Research suggests a better education can protect the gut. 

Edith Cowan University research has found higher levels of education have a strong genetic correlation and a protective causal association with several gut disorders.

A previous study from ECU’s Centre for Precision Health (CPH) discovered a genetic link between gut health and Alzheimer’s Disease (AD) but could not conclude whether one caused the other.

This study breaks new ground by finding that a higher level of education protects against gut disorders.

“Gut disorders and Alzheimer’s may not only share a common genetic predisposition but may be similarly influenced by genetic variations underpinning educational attainment,” says CPH Director and study supervisor Professor Simon Laws. 

The large-scale study examined the genetic information of more than 766,000 individuals, with an emphasis on AD, cognitive traits and gut disorders, including peptic ulcer disease (PUD), gastritis-duodenitis, gastroesophageal reflux disease (GERD), irritable bowel syndrome, diverticulosis and inflammatory bowel disease (IBD).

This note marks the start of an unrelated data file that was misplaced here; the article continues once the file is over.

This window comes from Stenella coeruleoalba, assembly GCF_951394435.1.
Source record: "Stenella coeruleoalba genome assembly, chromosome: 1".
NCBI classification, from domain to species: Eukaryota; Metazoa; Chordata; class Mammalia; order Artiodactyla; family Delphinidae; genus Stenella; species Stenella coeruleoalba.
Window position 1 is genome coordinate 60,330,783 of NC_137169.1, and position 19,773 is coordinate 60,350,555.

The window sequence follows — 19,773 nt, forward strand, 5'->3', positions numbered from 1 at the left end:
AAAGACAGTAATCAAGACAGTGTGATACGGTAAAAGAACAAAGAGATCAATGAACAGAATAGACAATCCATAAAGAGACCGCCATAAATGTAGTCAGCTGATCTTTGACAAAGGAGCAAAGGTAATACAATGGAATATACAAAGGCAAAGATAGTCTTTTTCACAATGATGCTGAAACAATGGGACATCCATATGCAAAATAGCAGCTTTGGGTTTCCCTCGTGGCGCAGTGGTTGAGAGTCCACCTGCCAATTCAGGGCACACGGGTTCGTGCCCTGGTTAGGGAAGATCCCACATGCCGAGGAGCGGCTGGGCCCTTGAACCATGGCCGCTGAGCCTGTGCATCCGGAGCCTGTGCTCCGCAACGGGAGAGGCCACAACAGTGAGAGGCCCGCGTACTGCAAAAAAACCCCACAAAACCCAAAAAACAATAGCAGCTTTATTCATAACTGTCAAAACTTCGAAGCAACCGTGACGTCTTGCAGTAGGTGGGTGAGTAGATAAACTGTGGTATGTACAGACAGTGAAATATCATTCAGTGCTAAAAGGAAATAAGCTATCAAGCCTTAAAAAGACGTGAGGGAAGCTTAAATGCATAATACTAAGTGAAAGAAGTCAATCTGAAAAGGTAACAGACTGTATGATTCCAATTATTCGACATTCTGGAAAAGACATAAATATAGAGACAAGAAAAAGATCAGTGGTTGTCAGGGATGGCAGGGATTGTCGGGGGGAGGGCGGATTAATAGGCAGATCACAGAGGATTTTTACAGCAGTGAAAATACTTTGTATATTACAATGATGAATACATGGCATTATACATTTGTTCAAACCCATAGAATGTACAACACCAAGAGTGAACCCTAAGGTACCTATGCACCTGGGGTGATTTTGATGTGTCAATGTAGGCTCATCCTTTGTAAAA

It found higher levels of education and cognitive functioning reduced the risk of gut disorders.

Lead researcher Dr Emmanuel Adewuyi said the findings have significant implications.

“The results support education as a possible avenue for reducing the risk of gut disorders by, for example, encouraging higher educational attainment or a possible increase in the length of schooling,” he said.

“Hence, policy efforts aimed at increasing educational attainment or cognitive training may contribute to a higher level of intelligence, which could lead to better health outcomes including a reduced risk of gut disorders.”

The full report is accessible here.